What should we do when changes in the industry – in this case, market changes driven by technology – threaten to destroy a whole section of the insurance community? Do we fight the change, roll with it or wait to see how it pans out? This is a classic trilemma of business strategy. And it's a question that today is being asked about the impact of telematics on the auto insurance business.
Drivers with telematics-linked policies generate fifteen to fifty percent less claims. There are already 2 million such drivers and growth is geometric. If measures like automated traffic management or Google's self-driving car take off, then auto accidents will become increasingly rare and even become extinct. And there goes traditional auto insurance.
There are insurers who are lukewarm about telematics because it's a small market today. However, drivers with telematics-based policies are the profitable customers. The companies which acquire these customers will much better positioned than those who wait to see how telematics develops.
As for ideas like automated traffic management, it's still unclear where the motivation and investment will come from to bring about such a transformed world. This isn't a reason to be complacent, but it does suggest that insurers will have some transition time in which they can plan their exit from traditional auto lines into new products for drivers.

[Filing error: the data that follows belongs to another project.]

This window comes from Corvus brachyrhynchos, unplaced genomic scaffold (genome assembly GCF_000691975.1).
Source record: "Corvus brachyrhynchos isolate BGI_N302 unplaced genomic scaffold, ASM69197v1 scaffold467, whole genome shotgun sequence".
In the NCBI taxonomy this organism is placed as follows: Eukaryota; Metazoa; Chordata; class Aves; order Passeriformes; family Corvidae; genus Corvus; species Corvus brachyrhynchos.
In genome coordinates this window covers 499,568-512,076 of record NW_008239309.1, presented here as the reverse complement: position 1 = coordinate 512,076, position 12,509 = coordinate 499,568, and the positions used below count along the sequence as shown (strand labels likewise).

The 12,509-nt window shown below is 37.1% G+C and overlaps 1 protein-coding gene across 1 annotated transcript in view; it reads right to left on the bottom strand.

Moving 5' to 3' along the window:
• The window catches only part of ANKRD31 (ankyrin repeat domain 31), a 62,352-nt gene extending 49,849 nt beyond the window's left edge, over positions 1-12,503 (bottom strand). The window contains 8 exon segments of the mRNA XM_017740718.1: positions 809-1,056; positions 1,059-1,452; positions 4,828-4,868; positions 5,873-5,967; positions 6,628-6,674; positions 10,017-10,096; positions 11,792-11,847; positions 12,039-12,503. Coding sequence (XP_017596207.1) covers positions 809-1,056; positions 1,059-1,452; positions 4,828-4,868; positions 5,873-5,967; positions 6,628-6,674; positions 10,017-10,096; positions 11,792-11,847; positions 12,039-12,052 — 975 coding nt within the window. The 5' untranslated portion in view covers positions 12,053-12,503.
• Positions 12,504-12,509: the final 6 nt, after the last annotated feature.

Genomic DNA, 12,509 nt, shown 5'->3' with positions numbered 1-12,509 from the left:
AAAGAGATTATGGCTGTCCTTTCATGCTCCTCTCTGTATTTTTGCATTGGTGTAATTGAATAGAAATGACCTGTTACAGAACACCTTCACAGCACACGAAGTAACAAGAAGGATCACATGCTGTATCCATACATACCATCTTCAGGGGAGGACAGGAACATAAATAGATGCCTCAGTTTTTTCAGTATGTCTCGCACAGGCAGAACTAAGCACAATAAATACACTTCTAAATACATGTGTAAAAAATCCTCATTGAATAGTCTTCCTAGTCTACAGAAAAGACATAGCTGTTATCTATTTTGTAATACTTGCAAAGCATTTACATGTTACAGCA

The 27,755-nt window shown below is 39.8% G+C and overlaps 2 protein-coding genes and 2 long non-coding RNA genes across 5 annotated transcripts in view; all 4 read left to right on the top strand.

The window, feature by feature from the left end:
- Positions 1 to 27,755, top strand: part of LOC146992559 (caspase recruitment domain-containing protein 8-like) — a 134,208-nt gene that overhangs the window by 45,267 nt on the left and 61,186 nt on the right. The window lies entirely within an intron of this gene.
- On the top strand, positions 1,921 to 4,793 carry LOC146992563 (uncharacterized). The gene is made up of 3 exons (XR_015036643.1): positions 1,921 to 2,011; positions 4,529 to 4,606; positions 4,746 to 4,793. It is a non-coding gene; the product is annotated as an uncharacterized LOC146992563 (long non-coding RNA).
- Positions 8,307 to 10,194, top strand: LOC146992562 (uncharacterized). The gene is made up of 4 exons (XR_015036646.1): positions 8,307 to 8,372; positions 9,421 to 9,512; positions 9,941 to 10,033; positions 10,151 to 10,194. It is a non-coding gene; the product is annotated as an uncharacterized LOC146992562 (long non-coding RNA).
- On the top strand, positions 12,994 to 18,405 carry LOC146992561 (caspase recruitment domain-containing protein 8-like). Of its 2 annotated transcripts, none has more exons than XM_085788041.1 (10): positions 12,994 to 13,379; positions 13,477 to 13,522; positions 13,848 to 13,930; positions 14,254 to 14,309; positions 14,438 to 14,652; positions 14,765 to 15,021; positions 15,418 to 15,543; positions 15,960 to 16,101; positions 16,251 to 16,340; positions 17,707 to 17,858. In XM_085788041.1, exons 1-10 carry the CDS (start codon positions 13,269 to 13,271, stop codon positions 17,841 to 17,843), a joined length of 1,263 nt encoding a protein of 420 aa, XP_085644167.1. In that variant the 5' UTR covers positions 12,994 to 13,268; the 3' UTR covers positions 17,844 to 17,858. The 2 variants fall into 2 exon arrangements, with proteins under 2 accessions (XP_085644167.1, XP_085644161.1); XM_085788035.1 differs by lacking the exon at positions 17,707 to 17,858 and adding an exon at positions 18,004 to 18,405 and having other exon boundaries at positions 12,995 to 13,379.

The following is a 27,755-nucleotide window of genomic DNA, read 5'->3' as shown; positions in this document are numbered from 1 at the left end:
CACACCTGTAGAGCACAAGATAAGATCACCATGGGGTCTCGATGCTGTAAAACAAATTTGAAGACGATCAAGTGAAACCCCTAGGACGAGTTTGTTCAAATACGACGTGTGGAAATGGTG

But what will these new products look like? I suggest that auto will evolve from accident cover to mobile contents cover. The less you have to drive, the more you'll use your car as an office or a home extension. You'll have a lot of equipment in there, and possibly copies of important data. All of these assets are at least at risk of theft. Furthermore, I doubt that internal accidents can be eradicated in the way that external ones (theoretically) can. Passengers can still start fires.
We may also see a shift in emphasis from collision cover to policies covering malicious damage. It's not a pleasant thought, but human nature isn't going to become any less destructive; arguably, the less autonomy we have as drivers, the more we may subconsciously look for conflict with other road users.
Auto insurers should be prepared for evolution. They need to track the impact of technology on the market, while trying not to minimize or overstate the short- and long-term opportunities. A difficult balancing act – but nobody said strategy was easy.